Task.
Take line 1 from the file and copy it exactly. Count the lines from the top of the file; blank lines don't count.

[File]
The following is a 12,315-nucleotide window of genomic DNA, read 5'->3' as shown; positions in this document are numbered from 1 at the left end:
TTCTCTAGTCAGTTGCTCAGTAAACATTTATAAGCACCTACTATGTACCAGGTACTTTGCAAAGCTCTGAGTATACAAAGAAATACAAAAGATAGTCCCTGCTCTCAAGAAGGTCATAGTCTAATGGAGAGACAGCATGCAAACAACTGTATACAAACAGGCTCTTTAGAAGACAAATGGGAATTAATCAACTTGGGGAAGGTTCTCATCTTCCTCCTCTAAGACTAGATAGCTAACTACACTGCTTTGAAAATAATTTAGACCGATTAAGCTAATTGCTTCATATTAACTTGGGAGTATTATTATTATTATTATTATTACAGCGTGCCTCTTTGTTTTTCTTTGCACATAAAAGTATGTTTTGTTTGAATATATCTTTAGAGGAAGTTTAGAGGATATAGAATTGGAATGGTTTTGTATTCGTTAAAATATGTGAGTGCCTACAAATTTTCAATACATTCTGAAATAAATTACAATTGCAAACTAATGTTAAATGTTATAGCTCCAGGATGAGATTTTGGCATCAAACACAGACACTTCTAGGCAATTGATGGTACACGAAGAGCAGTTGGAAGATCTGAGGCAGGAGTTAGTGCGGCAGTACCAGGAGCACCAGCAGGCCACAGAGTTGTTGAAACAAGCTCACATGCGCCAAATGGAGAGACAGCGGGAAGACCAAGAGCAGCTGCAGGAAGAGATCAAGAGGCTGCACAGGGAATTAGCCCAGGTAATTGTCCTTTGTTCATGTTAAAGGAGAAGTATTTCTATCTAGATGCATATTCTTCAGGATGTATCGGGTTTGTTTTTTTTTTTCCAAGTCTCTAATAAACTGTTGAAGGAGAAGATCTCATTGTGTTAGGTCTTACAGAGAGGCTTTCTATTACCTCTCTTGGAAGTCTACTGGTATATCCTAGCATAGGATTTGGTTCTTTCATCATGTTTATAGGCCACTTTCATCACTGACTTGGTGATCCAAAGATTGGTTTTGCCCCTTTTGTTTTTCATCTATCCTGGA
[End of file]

The following is a 12,315-nucleotide window of genomic DNA, read 5'->3' as shown; positions in this document are numbered from 1 at the left end: